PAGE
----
A handful of additional bitcoin ETFs are designed to invest in the common stocks of companies focused on promoting and trading bitcoin. Listed in order of market size, three notable funds are described below.
- Simplify U.S. Equity PLUS GBTC ETF (SPBC)
- This $100 million fund invests predominantly in the S&P 500 and allows for up to 15% of its assets to be invested in bitcoin-related companies. Launched in May 2021, the fund has an annual expense ratio of 0.74%.
- Global X Blockchain & Bitcoin Strategy ETF (BITS)
- Launched in November 2021, this $13 million fund invests in a combination of bitcoin futures and blockchain-related companies. It has an annual expense ratio of 0.65%.
- Valkyrie Balance Sheet Opportunities ETF (VBB)
- Launched in December 2021, this nearly $1 million fund invests at least 80% of its assets in companies that are holding bitcoin on their balance sheets. The remainder is invested in bitcoin-related companies. It has an annual expense ratio of 0.75%.
Owning Bitcoin vs. Bitcoin ETFs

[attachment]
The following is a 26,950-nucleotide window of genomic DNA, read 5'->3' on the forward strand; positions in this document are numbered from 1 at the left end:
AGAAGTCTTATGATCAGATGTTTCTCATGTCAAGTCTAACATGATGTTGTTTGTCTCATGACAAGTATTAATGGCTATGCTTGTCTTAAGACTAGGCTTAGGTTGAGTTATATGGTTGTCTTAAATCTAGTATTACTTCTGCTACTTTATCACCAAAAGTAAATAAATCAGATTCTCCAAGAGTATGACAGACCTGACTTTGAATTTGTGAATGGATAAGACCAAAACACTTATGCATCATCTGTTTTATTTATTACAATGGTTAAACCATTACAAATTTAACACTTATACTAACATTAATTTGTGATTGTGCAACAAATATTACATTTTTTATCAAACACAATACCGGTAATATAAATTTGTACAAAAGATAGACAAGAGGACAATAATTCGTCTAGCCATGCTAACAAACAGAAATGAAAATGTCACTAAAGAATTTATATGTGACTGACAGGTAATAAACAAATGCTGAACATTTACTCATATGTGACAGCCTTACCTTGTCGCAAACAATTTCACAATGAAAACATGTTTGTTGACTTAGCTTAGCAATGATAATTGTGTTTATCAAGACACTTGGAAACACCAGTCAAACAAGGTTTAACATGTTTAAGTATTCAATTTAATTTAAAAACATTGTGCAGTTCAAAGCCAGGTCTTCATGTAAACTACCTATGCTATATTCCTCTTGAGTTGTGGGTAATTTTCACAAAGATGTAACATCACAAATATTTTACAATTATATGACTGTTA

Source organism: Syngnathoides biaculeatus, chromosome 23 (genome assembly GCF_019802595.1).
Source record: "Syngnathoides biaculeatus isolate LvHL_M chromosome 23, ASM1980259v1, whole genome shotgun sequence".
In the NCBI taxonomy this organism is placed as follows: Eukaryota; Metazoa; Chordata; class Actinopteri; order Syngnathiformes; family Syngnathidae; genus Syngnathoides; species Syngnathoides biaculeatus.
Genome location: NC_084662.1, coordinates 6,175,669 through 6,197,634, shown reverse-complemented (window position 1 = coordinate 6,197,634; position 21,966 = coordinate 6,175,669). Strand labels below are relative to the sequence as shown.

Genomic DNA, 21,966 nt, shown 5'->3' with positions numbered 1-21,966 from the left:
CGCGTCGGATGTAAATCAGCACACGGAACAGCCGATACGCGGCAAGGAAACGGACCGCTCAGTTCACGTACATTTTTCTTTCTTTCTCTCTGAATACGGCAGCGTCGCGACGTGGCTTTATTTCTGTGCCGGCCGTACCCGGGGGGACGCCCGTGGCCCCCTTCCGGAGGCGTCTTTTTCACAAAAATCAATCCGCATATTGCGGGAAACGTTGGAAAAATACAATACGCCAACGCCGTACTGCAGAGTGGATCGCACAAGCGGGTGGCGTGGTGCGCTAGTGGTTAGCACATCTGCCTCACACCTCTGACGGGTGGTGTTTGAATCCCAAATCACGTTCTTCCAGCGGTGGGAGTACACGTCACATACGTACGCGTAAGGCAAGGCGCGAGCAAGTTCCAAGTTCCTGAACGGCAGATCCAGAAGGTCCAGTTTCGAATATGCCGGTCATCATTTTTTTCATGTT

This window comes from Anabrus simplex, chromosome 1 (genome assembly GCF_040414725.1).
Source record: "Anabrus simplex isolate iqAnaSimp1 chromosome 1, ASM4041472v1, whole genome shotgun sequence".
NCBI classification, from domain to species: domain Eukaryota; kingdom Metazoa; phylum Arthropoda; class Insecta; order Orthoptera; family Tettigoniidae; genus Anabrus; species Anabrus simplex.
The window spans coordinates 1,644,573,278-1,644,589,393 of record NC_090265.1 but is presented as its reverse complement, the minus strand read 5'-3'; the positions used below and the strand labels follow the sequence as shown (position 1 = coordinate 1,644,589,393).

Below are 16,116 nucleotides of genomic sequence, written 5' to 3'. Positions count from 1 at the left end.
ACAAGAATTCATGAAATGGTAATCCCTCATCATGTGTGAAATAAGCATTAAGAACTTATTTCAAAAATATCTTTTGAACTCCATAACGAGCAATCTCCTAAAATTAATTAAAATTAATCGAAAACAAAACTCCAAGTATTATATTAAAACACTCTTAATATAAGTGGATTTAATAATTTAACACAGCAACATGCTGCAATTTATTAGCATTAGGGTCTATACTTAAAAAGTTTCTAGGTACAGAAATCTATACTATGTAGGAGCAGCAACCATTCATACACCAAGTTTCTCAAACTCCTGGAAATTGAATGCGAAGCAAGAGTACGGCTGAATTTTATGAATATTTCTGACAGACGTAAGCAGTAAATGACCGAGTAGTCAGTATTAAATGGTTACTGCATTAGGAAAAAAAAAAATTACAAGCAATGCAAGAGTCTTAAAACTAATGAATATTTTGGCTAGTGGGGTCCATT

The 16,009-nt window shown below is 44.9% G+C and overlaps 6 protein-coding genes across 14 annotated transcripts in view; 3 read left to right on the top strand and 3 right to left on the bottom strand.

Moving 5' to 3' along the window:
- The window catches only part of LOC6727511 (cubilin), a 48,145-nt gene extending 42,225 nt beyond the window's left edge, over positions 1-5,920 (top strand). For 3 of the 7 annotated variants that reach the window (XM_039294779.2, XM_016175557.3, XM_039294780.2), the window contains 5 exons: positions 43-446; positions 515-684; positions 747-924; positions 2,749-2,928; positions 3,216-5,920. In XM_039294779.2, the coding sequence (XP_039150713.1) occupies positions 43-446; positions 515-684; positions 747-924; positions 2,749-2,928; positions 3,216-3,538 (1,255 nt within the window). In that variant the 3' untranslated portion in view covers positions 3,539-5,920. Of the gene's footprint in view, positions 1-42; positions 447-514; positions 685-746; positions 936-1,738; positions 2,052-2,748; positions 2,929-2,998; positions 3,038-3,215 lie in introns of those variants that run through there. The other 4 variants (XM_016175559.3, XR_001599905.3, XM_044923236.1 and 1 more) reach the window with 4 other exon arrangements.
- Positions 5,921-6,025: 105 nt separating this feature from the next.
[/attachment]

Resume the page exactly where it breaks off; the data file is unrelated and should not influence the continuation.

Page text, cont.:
As covered previously, there are various ways you can gain exposure to bitcoin in an investment strategy. Essentially, the three ways can be summarized as follows.
- You can buy bitcoin directly via a cryptocurrency exchange. This is the purest way to gain exposure to bitcoin, but it requires a sizeable upfront investment. You’ll also need to be comfortable with bitcoin’s potentially hard-to-understand technology and relatively imperfect security measures.
- You can enter into a bitcoin futures contract or a micro bitcoin futures contract. This option is very similar to buying bitcoin directly, but the nuances of the futures market introduce some tracking error. With five bitcoins per futures contract, the minimum amount of money you’ll have to invest will be significant. The use of margin reduces your outlay, but it also magnifies your risk. A micro futures contract can be established for 1/50th of the cost of a regular futures contract.